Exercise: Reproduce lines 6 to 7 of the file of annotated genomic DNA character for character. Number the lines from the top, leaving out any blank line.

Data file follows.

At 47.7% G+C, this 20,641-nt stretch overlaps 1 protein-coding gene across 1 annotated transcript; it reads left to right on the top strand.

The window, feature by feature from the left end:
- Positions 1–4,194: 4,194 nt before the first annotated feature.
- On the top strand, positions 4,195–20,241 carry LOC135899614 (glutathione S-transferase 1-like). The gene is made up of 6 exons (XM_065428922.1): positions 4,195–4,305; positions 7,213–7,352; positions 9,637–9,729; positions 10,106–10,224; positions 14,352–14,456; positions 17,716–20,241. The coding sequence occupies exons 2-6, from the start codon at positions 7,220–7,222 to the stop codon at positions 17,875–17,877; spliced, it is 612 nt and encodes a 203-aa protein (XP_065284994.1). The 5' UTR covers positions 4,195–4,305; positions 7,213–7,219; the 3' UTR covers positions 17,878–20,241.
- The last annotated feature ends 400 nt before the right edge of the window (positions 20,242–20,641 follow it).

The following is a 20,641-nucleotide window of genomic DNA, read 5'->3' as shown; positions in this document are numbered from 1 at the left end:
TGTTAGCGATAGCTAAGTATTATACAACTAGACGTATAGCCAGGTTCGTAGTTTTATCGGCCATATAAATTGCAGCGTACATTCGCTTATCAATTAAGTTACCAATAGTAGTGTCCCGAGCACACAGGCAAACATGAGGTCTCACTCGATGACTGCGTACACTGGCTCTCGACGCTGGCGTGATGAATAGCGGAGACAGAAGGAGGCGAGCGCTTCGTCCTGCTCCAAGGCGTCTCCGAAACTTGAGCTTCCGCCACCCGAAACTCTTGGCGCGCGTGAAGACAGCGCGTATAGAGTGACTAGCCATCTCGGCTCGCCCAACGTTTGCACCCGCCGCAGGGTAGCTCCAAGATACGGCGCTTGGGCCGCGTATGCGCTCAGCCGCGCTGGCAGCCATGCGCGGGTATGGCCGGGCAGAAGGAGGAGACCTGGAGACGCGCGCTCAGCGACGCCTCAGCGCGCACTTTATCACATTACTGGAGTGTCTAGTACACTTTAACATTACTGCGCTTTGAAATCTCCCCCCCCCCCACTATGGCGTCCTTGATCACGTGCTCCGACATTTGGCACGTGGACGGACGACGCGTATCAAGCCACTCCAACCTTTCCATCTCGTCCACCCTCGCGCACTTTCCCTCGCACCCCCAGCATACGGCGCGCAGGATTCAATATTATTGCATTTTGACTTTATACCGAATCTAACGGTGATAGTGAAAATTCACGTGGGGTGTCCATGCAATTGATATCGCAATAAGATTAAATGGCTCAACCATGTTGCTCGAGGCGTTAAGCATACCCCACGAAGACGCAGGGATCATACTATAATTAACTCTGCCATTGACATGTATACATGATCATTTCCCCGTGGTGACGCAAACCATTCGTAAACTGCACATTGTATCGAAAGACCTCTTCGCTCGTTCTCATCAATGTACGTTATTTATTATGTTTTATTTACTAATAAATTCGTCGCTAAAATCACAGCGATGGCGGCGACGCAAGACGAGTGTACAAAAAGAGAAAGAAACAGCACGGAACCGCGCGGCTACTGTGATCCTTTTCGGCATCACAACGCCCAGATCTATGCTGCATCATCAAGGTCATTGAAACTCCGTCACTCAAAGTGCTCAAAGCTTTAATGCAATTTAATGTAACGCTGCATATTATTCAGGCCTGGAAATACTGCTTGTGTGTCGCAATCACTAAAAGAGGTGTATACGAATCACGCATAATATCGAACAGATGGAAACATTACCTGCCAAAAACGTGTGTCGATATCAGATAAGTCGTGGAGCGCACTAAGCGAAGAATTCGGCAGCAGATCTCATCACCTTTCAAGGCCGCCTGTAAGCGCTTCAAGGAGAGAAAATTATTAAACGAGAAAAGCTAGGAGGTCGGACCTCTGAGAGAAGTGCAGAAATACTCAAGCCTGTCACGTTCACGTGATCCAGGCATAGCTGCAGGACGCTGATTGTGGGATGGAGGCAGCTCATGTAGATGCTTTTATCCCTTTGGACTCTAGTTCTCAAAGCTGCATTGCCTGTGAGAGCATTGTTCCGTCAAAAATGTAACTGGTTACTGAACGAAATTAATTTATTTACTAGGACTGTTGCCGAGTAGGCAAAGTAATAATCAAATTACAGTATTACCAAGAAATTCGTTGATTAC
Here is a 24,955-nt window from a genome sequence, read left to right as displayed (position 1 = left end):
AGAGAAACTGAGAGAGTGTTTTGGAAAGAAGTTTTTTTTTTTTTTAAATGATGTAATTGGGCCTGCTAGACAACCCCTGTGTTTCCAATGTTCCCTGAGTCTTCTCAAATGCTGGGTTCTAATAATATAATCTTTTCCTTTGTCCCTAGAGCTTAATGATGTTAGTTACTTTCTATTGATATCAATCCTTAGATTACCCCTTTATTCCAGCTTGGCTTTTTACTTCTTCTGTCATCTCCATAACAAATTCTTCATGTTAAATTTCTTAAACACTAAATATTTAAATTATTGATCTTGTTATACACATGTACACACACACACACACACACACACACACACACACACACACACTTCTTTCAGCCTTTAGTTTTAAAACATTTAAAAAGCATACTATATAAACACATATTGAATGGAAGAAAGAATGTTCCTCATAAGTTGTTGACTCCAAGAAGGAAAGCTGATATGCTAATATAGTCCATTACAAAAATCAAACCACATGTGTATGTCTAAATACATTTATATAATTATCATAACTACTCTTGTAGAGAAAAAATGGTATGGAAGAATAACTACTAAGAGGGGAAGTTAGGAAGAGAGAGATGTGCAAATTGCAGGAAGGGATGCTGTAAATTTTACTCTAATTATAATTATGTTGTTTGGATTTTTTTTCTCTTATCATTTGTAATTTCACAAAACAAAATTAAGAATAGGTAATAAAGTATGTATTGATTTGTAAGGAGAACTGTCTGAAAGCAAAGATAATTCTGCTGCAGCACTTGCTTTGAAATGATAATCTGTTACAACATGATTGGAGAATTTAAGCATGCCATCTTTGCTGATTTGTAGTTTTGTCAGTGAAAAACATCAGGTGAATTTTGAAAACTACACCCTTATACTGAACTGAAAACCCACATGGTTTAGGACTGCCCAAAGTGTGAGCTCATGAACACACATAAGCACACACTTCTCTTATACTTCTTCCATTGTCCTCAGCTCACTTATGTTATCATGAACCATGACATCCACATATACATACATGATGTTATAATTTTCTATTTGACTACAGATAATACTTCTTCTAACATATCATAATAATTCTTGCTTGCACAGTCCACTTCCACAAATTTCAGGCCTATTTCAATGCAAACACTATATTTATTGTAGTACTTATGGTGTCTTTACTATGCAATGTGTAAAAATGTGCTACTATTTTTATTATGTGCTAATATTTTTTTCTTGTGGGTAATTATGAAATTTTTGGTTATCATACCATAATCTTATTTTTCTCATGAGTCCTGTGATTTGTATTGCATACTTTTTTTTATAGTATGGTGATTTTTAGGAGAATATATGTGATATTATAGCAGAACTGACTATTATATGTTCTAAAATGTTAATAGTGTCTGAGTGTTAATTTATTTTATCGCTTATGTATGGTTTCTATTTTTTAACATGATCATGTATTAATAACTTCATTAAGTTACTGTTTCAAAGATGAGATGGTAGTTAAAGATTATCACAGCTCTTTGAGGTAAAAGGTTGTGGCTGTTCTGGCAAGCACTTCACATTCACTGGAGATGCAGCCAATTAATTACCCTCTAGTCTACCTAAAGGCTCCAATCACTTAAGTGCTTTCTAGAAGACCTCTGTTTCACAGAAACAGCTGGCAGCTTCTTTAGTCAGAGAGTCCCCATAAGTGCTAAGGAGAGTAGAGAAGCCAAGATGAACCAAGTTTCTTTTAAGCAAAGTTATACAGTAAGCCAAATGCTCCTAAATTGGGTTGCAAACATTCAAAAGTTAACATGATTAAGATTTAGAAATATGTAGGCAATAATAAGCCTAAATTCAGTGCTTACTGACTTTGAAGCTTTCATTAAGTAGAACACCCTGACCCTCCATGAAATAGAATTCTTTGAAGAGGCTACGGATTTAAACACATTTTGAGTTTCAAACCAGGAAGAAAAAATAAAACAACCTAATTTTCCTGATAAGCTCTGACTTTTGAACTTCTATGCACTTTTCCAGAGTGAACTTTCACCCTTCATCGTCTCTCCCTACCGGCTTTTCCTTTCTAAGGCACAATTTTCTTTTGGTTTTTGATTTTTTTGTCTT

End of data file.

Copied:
The following is a 20,641-nucleotide window of genomic DNA, read 5'->3' as shown; positions in this document are numbered from 1 at the left end:
TGTTAGCGATAGCTAAGTATTATACAACTAGACGTATAGCCAGGTTCGTAGTTTTATCGGCCATATAAATTGCAGCGTACATTCGCTTATCAATTAAGTTACCAATAGTAGTGTCCCGAGCACACAGGCAAACATGAGGTCTCACTCGATGACTGCGTACACTGGCTCTCGACGCTGGCGTGATGAATAGCGGAGACAGAAGGAGGCGAGCGCTTCGTCCTGCTCCAAGGCGTCTCCGAAACTTGAGCTTCCGCCACCCGAAACTCTTGGCGCGCGTGAAGACAGCGCGTATAGAGTGACTAGCCATCTCGGCTCGCCCAACGTTTGCACCCGCCGCAGGGTAGCTCCAAGATACGGCGCTTGGGCCGCGTATGCGCTCAGCCGCGCTGGCAGCCATGCGCGGGTATGGCCGGGCAGAAGGAGGAGACCTGGAGACGCGCGCTCAGCGACGCCTCAGCGCGCACTTTATCACATTACTGGAGTGTCTAGTACACTTTAACATTACTGCGCTTTGAAATCTCCCCCCCCCCCACTATGGCGTCCTTGATCACGTGCTCCGACATTTGGCACGTGGACGGACGACGCGTATCAAGCCACTCCAACCTTTCCATCTCGTCCACCCTCGCGCACTTTCCCTCGCACCCCCAGCATACGGCGCGCAGGATTCAATATTATTGCATTTTGACTTTATACCGAATCTAACGGTGATAGTGAAAATTCACGTGGGGTGTCCATGCAATTGATATCGCAATAAGATTAAATGGCTCAACCATGTTGCTCGAGGCGTTAAGCATACCCCACGAAGACGCAGGGATCATACTATAATTAACTCTGCCATTGACATGTATACATGATCATTTCCCCGTGGTGACGCAAACCATTCGTAAACTGCACATTGTATCGAAAGACCTCTTCGCTCGTTCTCATCAATGTACGTTATTTATTATGTTTTATTTACTAATAAATTCGTCGCTAAAATCACAGCGATGGCGGCGACGCAAGACGAGTGTACAAAAAGAGAAAGAAACAGCACGGAACCGCGCGGCTACTGTGATCCTTTTCGGCATCACAACGCCCAGATCTATGCTGCATCATCAAGGTCATTGAAACTCCGTCACTCAAAGTGCTCAAAGCTTTAATGCAATTTAATGTAACGCTGCATATTATTCAGGCCTGGAAATACTGCTTGTGTGTCGCAATCACTAAAAGAGGTGTATACGAATCACGCATAATATCGAACAGATGGAAACATTACCTGCCAAAAACGTGTGTCGATATCAGATAAGTCGTGGAGCGCACTAAGCGAAGAATTCGGCAGCAGATCTCATCACCTTTCAAGGCCGCCTGTAAGCGCTTCAAGGAGAGAAAATTATTAAACGAGAAAAGCTAGGAGGTCGGACCTCTGAGAGAAGTGCAGAAATACTCAAGCCTGTCACGTTCACGTGATCCAGGCATAGCTGCAGGACGCTGATTGTGGGATGGAGGCAGCTCATGTAGATGCTTTTATCCCTTTGGACTCTAGTTCTCAAAGCTGCATTGCCTGTGAGAGCATTGTTCCGTCAAAAATGTAACTGGTTACTGAACGAAATTAATTTATTTACTAGGACTGTTGCCGAGTAGGCAAAGTAATAATCAAATTACAGTATTACCAAGAAATTCGTTGATTAC